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Video Gamer's Aggression Related to Frustration, Not Violence: Study

Video Gamer's Aggression Related to Frustration, Not Violence: Study

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First Posted: Apr 09, 2014 11:43 AM EDT
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As previous studies have shown that playing violent video games can foster aggressive behaviors, a recent study suggests that it's simply the frustration responsible for experiencing failure during the game--not the game's violence.

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According to researchers at the Oxford Internet Institute at Oxford University, any gamer may commonly have what's referred to as "rage-quitting."

"Any player who has thrown down a remote control after losing an electronic game can relate to the intense feelings or anger failure can cause," said lead study author Andrew Przbylski, a researcher from the university, via a press release

The study authors also note that this experience is not limited to gaming alone.

"When people feel they have no control over the outcome of a game, that leads to aggression," said Richard Ryan, a motivational psychologist at the University of Rochester, via the release. "We saw that in our experiments. If you press someone's competencies, they'll become more aggressive, and our effects held up whether the games were violent or not."

For the study, researchers examined 600 college-aged participants who were asked to play violent and nonviolent video games. Afterwards, they were tested for aggressive thoughts, feelings or behaviors in order to determine any aspects of gaming that may have increased aggressive and/or violent thought patterns.

In one experiment, undergraduates were asked to put their hand in a bowl of painfully cold water for 25 seconds and told that the length of time necessary to stay in the bowl was determined by the previous participant. Next, the participants were asked to randomly play either a simple or challenging version of Tetris. Then, the future participant would have to leave their hand in the chilled water. Those who participated in the difficult version of Tetris were assigned on average 10 seconds more of chilled water pain to subsequent players than those who played the easy version of the game.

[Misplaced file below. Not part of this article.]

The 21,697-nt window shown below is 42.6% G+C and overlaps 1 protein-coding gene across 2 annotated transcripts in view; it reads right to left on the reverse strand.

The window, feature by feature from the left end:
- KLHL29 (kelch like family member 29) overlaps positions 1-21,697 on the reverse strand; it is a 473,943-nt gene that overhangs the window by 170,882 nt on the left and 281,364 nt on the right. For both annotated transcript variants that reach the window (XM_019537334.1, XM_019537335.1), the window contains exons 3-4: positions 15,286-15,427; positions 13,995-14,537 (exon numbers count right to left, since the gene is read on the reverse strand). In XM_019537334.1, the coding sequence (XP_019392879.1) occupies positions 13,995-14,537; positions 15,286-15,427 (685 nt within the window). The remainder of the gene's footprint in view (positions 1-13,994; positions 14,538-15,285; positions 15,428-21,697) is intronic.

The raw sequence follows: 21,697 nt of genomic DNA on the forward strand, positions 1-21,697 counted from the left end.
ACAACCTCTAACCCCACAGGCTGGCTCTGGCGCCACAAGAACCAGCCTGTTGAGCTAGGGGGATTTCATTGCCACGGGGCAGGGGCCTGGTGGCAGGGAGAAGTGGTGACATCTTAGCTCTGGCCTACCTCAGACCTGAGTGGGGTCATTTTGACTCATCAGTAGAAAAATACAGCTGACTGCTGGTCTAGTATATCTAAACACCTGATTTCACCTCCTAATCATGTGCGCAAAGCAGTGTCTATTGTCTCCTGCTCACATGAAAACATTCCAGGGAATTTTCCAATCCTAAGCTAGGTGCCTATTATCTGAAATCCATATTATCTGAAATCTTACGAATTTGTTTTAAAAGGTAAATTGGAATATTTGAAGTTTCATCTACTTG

Researchers discovered that it was not the narrative or imagery that lead to frustration in the game, but the mastery of competition, pointing out that aggression is often a negative side effect of frustration that's felt while playing a video game. "When the experience involves threats to our ego, it can cause us to be hostile and mean to others," Ryan added, via the release.

Three hundred avid gamers were also surveyed in order to better identify how real world gamers might experience the same phenomena. Findings showed that for many, their inability to master the game also affected their enjoyment of it.

However, researchers note that the findings are particularly important regarding violent video games and premature conclusions regarding violent behaviors.

"It's a complicated area, and people have simplistic views."

More information regarding the study can be found via the Journal of Personality and Social Psychology

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